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A typical break-up process of a propane liquid bridge in vacuum at 185 K, recorded in a MD simulation, at t= 0 (a), 200 (b), 400 (c), and 547 ps (d). The break-up profile is shown in (d), exhibiting a geometry of two cones joined at the apex and pinching in the middle. The length of the nanobridge is 30 nm, and its initial average radius is 3 nm. Note also some evaporation of the bridge molecules.
  
From:
Research: Fluid Dynamics Works on Nanoscale in Real World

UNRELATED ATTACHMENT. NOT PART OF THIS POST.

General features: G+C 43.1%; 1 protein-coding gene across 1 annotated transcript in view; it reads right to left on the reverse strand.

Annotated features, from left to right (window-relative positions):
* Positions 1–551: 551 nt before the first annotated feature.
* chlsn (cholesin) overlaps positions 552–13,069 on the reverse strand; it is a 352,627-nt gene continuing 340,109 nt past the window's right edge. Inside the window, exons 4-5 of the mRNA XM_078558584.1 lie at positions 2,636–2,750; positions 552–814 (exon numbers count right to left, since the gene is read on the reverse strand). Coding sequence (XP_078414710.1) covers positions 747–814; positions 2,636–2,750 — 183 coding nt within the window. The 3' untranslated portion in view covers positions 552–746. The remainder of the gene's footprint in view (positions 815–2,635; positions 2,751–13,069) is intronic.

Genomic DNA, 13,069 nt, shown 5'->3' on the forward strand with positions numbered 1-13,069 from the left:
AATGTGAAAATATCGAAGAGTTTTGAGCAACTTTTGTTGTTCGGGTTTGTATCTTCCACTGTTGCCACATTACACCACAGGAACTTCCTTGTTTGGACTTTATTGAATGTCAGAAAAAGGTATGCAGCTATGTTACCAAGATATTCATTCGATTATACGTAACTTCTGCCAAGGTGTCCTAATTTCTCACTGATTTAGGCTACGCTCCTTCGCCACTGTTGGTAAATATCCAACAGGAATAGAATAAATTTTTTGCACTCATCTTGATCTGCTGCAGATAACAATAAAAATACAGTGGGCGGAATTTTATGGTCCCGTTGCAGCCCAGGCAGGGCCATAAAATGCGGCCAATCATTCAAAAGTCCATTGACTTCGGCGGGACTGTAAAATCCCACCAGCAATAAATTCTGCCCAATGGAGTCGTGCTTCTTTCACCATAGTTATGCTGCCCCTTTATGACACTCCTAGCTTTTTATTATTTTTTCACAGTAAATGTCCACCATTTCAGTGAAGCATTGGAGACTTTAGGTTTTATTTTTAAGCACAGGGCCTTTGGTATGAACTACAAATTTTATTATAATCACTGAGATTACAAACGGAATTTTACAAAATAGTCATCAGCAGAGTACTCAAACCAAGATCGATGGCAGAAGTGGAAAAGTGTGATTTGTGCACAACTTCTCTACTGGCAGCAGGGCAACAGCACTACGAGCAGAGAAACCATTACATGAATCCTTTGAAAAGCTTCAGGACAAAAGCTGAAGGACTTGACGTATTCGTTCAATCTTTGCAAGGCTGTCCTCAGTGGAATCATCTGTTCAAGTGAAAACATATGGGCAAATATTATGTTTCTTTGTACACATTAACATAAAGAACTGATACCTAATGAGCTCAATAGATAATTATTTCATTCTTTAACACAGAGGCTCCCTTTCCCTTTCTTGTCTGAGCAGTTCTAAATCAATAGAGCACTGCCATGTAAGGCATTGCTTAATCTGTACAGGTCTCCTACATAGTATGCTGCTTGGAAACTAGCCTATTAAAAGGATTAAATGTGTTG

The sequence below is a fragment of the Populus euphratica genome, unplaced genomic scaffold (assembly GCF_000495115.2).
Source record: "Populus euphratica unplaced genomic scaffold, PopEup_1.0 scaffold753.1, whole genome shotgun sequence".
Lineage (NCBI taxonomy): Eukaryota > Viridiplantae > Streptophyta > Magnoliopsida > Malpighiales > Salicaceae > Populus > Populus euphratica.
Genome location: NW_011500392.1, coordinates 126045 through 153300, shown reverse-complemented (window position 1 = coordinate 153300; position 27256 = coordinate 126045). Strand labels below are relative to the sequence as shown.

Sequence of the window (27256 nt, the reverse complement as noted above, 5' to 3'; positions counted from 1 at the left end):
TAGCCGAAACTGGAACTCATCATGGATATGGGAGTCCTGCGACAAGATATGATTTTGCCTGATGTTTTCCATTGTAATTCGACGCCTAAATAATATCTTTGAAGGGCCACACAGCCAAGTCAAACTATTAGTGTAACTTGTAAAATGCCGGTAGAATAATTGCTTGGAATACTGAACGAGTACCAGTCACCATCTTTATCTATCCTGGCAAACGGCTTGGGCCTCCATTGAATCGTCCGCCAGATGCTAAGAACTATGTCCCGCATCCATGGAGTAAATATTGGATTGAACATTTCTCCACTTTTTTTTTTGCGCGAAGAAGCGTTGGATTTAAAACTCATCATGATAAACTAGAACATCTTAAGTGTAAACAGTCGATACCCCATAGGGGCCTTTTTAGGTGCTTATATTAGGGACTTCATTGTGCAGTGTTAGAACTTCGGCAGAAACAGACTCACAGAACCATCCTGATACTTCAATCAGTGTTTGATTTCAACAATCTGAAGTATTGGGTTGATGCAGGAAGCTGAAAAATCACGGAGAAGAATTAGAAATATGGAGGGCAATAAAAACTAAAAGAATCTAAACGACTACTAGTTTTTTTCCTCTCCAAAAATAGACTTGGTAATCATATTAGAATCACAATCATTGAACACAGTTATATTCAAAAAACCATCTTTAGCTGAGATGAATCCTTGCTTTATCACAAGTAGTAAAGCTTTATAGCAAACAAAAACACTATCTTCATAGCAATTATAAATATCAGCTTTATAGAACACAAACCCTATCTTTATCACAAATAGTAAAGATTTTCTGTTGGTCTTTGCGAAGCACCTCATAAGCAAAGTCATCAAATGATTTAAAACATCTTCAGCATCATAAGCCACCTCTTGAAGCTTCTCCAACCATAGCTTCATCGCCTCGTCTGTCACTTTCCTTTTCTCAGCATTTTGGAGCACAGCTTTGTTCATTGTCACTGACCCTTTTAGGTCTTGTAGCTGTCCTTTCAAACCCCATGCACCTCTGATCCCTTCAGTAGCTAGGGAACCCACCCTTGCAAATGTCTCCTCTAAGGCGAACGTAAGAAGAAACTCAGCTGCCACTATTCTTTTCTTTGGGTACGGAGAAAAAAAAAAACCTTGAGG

Posted Thu April 19, 2007 @09:16AM
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News In 2000, Georgia Tech researchers showed that fluid dynamics theory could be modified to work on the nanoscale, albeit in a vacuum. Now, seven years later they've shown that it can be modified to work in the real world, too that is, outside of a vacuum. The results appear in the February 9 issue of Physical Review Letters (PRL).

Understanding the motion of fluids is the basis for a tremendous amount of engineering and technology in contemporary life. Planes fly and ships sail because scientists understand the rules of how fluids like water and air behave under varying conditions.

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